2) Add dry ingredients to wet ingredients.
7) Bake at 225 degrees for 20 minutes.
My little family in Hawaii five years ago.
5) Line baking pan with aluminum foil and place roll taro balls 3×4.
Poi was an important part of Hawaiian traditional cuisine. Ancient Hawaiians believed that taro root, or kalo, was the original ancestor of the Hawaiian people. Whenever poi was served at meal times, it was believed that the spirit of Hāloa, the legendary ancestor of the Hawaiian people, was there. Nutritionally, poi was very helpful to the Hawaiians as well. It is rich in calcium, potassium, phosphorous, and magnesium. It is high in vitamin A, B, and C and low in fat. There are fewer calories in a cup of poi than there are in a cup of rice. It is considered one of the healthiest starches on the planet.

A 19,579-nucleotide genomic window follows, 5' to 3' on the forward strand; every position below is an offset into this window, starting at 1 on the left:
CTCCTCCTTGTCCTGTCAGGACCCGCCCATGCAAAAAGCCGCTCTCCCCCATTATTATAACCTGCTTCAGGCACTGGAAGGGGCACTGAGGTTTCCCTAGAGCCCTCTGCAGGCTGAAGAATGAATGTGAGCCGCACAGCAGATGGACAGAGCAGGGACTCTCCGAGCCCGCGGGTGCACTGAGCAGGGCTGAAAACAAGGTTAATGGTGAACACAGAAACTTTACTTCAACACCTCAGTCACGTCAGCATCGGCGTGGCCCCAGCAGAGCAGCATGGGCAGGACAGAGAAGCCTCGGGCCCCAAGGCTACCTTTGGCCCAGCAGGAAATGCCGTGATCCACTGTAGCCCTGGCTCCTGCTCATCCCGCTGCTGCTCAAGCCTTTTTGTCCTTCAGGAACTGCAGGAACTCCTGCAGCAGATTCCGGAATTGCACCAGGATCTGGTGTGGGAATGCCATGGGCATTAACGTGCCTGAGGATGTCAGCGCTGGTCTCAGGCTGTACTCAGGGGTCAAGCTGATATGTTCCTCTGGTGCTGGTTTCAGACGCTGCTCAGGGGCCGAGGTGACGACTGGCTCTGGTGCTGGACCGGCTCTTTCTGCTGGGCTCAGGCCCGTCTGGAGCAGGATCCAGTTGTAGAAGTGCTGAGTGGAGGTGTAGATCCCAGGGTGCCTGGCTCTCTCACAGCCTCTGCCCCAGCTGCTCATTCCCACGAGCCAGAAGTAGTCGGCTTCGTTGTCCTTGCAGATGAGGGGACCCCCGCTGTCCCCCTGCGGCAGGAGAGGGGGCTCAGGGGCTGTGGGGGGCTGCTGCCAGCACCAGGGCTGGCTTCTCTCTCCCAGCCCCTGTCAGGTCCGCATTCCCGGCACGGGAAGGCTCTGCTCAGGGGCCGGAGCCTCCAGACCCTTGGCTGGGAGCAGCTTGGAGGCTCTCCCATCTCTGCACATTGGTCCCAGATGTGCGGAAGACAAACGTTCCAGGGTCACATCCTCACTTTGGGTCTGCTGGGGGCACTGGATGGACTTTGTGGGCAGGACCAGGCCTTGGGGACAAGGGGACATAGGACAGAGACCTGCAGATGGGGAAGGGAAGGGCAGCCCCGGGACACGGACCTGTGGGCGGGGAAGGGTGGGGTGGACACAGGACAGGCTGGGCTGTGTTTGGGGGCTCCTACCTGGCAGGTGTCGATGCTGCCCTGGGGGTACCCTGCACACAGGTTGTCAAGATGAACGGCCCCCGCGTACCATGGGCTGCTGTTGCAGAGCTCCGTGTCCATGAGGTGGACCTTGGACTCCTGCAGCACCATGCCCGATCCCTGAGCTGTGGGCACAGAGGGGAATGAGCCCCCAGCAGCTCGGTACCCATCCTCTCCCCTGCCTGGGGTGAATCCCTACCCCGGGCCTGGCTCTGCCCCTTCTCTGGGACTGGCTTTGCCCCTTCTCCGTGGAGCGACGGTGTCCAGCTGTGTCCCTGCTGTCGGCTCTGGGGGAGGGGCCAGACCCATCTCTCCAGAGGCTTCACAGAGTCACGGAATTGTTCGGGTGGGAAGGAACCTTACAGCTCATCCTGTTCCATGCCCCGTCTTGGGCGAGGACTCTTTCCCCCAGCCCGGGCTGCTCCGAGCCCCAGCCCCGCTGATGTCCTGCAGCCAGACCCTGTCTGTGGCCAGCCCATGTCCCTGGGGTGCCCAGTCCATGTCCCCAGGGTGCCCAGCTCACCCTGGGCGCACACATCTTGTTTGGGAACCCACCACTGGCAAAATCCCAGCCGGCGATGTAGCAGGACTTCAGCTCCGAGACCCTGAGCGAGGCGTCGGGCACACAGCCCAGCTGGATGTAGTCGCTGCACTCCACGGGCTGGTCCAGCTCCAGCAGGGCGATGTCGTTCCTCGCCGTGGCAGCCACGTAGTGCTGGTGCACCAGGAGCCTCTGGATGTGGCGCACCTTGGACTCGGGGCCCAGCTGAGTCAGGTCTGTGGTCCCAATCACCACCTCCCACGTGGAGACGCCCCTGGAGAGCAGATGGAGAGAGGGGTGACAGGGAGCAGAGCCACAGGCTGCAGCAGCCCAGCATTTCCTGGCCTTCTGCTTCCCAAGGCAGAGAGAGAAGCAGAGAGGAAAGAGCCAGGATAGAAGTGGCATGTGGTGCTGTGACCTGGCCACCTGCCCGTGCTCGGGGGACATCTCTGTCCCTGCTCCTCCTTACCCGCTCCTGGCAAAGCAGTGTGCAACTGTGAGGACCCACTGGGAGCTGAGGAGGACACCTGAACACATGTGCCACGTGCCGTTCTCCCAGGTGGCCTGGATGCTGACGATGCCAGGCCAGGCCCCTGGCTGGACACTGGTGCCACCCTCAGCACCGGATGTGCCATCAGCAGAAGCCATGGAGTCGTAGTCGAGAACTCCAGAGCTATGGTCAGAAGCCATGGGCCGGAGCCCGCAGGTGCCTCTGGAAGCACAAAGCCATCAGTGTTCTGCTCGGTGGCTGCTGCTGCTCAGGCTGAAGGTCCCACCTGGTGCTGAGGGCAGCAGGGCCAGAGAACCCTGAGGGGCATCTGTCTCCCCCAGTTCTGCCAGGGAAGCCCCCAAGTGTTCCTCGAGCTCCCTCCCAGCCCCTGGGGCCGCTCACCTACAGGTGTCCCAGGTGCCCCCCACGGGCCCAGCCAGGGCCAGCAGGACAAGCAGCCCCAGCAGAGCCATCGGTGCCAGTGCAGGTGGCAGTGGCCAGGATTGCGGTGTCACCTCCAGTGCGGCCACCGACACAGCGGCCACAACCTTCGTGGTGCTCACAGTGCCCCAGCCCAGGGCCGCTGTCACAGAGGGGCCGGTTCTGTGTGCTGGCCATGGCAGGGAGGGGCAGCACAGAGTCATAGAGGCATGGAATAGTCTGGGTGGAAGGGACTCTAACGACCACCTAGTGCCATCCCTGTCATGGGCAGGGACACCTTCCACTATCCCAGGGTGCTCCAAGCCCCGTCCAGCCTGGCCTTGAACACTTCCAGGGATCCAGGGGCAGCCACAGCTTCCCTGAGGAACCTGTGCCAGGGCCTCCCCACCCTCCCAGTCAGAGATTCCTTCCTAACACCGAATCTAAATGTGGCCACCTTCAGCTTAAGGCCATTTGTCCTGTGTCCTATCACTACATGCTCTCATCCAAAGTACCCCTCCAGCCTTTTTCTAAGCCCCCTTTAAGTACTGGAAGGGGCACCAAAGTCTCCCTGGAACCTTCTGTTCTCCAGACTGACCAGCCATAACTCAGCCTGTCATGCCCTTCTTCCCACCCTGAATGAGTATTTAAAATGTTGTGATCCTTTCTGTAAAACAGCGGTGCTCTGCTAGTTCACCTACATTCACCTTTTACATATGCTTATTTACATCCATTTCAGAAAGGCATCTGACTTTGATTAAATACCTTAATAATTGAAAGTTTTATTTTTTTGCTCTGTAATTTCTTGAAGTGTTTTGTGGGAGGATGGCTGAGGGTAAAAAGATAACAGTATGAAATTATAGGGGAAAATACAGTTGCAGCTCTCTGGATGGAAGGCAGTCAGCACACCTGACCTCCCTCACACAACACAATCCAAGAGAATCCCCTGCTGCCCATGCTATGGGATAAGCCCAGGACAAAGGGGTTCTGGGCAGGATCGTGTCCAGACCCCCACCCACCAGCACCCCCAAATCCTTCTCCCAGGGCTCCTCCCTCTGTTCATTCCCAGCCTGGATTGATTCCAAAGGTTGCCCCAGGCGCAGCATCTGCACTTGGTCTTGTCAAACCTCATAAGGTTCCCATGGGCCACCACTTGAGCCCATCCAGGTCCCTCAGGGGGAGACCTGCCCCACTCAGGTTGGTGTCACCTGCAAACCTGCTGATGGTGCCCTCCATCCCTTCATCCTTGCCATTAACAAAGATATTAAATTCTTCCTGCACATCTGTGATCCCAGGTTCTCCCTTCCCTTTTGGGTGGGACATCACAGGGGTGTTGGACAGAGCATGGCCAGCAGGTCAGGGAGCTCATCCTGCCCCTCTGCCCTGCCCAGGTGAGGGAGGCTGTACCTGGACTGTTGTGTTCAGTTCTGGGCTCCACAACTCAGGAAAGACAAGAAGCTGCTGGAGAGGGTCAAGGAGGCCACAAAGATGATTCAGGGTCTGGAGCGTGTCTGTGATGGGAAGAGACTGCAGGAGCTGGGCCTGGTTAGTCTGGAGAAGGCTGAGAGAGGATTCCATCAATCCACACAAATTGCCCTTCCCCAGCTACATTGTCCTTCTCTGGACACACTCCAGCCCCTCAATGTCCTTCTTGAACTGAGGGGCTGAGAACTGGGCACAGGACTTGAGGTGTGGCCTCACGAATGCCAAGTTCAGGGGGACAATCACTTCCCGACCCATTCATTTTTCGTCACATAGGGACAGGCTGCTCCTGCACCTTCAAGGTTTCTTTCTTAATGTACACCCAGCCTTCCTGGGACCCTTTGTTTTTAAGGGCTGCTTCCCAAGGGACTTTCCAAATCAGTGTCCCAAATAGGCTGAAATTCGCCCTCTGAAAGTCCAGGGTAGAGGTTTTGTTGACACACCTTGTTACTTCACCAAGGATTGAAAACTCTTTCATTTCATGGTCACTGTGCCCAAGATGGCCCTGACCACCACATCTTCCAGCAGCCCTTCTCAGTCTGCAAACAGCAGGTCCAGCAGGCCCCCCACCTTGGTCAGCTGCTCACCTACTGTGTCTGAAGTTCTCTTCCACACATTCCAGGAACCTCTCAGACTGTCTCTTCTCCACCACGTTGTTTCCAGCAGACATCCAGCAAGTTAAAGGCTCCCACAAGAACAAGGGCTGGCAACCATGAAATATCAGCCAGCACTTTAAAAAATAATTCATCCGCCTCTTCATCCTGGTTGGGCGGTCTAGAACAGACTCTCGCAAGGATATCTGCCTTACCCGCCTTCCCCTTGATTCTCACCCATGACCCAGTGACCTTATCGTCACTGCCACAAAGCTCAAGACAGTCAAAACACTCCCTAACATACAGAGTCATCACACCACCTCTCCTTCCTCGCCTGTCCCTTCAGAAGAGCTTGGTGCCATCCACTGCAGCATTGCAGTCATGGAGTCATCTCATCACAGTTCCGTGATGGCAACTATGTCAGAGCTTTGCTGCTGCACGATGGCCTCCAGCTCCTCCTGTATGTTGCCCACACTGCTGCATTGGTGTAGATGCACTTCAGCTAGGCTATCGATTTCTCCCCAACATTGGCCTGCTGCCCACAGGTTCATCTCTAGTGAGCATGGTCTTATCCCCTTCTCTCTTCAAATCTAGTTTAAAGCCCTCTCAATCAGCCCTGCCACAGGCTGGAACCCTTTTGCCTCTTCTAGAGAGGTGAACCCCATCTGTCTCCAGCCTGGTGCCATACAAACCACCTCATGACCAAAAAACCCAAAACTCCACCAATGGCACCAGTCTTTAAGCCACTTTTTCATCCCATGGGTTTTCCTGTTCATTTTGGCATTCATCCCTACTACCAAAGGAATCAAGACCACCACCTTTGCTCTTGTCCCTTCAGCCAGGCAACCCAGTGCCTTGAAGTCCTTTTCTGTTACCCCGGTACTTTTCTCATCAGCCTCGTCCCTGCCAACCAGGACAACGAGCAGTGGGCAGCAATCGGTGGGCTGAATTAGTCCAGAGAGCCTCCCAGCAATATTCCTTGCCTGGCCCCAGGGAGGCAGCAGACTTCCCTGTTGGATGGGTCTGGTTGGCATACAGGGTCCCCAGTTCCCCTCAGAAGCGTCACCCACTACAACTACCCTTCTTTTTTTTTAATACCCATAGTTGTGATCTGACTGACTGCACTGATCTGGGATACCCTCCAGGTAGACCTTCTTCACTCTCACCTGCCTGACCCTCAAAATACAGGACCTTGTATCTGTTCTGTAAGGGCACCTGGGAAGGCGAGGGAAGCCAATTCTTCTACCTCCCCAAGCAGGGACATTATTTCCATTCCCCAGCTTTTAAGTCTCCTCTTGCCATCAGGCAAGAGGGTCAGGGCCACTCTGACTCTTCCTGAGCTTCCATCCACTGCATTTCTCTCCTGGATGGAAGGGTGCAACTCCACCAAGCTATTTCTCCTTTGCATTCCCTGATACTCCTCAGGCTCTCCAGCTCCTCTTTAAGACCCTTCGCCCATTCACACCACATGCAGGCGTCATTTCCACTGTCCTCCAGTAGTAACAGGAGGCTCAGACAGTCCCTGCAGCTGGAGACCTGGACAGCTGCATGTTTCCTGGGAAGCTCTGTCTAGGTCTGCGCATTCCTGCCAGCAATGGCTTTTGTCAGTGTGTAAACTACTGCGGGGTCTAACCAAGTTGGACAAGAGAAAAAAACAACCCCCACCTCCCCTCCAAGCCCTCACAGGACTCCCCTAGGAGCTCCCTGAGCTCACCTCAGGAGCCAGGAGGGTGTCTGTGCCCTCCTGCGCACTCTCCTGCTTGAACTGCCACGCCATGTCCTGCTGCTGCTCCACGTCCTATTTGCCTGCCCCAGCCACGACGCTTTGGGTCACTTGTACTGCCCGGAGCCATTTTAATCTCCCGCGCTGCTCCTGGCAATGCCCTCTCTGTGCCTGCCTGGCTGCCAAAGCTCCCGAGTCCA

6) Set aside to rise for 15-20 minutes.
1) In a Kitchen aid mixing bowl, combine egg, butter, food coloring, poi and water.
4) Remove from mixing bowl and place on flour table top; scale 3 oz. Dough and roll into ball size.
Taro is also grown and used in other tropical locations around the world. It grows well in deep, damp, and even swampy soil where the climate is warm and moist. It is one of the few crops (like rice) that can grow in fields that are flooded.
Table Talk I am not a huge world traveler, but I have been fortunate enough to visit Hawaii. Hawaii, specifically the island of Kauai, is my favorite vacation destination. There